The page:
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Construction begins on new Vancouver Art Gallery, featuring traditional Coast Salish design

The entire exterior of the new building will incorporate traditional weaving methods designed by Squamish, Tsleil-Waututh and Musqueam artists

Construction has officially commenced for the new Vancouver Art Gallery, marking the beginning of a large-scale refurbishment project that will thrust Coast Salish art into the spotlight.

The new VAG building, to be located east of the former site at the intersection of Cambie Street and West Georgia Street, will have its exterior designed by Sḵwx̱wú7mesh Úxwumixw (Squamish Nation) artists Skwetsimeltxw Willard “Buddy” Joseph and hereditary chief Chepximiya Siyam’ Janice George, Musqueam artist Qwasen, Debra Sparrow and səlilwətaɬ (Tsleil-Waututh Nation) artist qʷənat, Angela George.

Crafted from a thin, veil-like copper sheet, the building’s facade has been designed to incorporate traditional Coast Salish weaving methods. It will be fashioned in a way so the design reflects the light as the sun moves through the building, leading to an undulating exterior evocative of the fluid movements of a blanket, said Tseil-Waututh artist and weaver Angela George.

“Our blankets that we wrap people in are meant to protect, so that was a big part of the design discussion, creating something that really protects everything that is housed in this building. Protecting the people that are in there, and the visitors that come,” she said.

The new gallery, designed by Swiss architectural firm Herzog & de Meuron, is set to tower nine levels and span 350,000 square feet. The rest of the building will be crafted from wood and glass, and will house classrooms, artist studios, an Indigenous community space, a theatre, a number of restaurants and some retail, among its exhibition spaces.

The monumental project is penned for completion in 2028.

Vancouver Art Gallery CEO and executive director Anthony Kiendl said the gallery’s refurbishment is an act of reconciliation, with the new building designed and created in a way that respects and accurately represents the land that it was built on.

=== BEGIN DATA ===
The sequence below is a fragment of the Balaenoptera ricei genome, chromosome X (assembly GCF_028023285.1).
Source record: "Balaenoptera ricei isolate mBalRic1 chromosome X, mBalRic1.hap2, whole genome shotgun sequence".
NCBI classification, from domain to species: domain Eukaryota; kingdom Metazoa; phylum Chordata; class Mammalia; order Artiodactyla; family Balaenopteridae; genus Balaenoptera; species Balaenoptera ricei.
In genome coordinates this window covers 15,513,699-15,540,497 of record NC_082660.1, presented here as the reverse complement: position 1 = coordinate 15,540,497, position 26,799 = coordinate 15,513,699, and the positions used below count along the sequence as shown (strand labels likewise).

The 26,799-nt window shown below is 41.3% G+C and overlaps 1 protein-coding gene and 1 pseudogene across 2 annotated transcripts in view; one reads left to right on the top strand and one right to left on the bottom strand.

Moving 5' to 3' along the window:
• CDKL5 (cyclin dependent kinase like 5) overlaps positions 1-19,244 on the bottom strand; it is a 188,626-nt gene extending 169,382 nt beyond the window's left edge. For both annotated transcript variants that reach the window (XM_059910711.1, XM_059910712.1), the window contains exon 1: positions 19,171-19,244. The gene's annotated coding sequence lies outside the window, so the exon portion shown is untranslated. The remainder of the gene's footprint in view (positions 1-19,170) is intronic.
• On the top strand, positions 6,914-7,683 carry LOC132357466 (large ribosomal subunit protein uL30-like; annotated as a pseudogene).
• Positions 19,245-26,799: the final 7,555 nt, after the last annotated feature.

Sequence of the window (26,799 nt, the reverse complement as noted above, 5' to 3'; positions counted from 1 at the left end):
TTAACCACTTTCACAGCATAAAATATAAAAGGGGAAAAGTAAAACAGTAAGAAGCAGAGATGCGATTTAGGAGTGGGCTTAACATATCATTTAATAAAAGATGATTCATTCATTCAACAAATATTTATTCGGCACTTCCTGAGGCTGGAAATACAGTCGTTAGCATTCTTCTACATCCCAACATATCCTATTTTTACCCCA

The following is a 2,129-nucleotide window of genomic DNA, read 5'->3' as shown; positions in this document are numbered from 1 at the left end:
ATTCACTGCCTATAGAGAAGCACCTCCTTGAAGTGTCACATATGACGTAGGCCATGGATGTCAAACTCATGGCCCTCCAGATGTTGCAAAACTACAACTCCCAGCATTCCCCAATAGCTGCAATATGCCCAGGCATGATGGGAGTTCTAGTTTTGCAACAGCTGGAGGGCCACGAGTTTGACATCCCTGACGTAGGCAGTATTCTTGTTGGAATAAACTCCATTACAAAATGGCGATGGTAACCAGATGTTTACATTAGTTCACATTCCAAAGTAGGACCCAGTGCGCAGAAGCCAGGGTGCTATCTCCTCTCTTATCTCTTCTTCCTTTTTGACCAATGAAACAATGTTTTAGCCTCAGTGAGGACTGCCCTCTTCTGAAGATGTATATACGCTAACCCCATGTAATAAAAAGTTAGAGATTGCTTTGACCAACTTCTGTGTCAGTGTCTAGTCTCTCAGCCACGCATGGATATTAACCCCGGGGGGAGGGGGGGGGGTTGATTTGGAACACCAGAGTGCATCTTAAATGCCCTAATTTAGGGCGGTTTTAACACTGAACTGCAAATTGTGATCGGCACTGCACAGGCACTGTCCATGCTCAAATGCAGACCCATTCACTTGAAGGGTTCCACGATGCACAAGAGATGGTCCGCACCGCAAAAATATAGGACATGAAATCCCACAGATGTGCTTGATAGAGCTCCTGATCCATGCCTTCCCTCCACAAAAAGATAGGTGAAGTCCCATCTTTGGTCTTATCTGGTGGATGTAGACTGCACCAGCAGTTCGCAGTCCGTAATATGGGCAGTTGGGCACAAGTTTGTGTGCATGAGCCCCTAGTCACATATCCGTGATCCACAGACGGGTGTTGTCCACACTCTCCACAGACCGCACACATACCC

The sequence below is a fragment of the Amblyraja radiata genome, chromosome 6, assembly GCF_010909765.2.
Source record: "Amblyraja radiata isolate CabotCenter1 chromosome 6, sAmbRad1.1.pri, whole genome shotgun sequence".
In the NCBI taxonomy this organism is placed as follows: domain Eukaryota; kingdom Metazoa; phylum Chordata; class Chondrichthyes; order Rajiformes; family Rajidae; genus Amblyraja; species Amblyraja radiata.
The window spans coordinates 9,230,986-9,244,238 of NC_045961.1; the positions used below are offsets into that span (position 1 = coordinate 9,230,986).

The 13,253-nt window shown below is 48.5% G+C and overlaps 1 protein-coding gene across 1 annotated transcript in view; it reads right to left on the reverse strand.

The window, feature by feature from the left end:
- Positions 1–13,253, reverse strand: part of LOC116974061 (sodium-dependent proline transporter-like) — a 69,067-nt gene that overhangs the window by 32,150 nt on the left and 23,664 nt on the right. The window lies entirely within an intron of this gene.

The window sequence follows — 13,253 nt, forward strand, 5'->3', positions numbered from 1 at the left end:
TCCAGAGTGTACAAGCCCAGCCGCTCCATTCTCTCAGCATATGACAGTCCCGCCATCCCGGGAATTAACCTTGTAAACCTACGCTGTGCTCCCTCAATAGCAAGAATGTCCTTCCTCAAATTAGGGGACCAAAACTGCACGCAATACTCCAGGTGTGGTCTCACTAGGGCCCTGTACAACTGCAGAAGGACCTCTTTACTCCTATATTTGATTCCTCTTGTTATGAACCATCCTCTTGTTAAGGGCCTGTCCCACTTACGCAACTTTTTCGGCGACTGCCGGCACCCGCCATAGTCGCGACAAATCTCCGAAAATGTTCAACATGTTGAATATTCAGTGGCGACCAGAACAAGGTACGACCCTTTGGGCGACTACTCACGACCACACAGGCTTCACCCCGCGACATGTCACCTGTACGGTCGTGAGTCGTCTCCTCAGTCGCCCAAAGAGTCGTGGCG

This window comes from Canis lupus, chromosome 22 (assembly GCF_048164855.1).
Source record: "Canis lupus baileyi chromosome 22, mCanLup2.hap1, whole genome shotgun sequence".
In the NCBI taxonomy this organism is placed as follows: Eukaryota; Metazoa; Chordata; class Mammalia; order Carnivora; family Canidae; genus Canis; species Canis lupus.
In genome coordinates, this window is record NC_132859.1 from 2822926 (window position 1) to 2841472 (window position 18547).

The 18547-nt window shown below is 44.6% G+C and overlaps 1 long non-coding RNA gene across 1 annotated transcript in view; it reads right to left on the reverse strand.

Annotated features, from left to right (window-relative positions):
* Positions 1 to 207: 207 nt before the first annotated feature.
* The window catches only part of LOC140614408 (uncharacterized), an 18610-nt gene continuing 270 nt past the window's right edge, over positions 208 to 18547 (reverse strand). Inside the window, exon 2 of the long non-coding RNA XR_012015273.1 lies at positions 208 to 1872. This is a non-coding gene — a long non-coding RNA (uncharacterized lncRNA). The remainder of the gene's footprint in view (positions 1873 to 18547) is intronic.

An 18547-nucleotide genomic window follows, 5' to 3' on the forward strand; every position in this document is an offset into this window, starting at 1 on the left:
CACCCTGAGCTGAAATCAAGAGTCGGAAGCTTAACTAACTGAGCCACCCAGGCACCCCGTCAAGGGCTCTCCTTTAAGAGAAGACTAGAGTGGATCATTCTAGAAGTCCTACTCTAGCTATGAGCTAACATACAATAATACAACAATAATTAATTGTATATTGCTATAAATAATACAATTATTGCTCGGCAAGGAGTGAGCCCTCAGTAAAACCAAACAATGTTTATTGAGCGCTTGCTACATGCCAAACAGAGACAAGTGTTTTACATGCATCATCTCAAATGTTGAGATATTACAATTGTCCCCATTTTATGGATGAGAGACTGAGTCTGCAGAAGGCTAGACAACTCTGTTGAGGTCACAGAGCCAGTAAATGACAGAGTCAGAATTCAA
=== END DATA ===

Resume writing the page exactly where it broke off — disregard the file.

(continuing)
“This is a custom designed purpose built art gallery with Indigenous living at its heart,” he said. “It’s not like this building can be plopped down anywhere in the world, it really speaks to Vancouver. It is very much about this place, this culture, and it will be a huge expression of the Coast Salish worldview.”

Kiendl said he hopes the revitalized building will help build awareness around Indigenous culture for both tourists and locals, and will instil pride in the Musqueam, Tsleil-Waututh and Squamish Nations.

Coming up with a design that would honour Vancouver’s past while also embracing its future was of paramount importance to the four artists and the architects, said George.

“It had been a large discussion we had with the whole team and so what we landed on perfectly shows the unity and the harmony of the city, and the desire we have here to understand and respect and honour all of our collective histories,” she said.

“It is a huge honour to be able to work on a project of this magnitude, of this importance, and it’s an honour to speak on behalf of our Coast Salish families, our Tsleil-Waututh, Squamish and Musqueam people and our ancestors.”

Mina Kerr-Lazenby is the North Shore News’ Indigenous and civic affairs reporter. This reporting beat is made possible by the Local Journalism Initiative.

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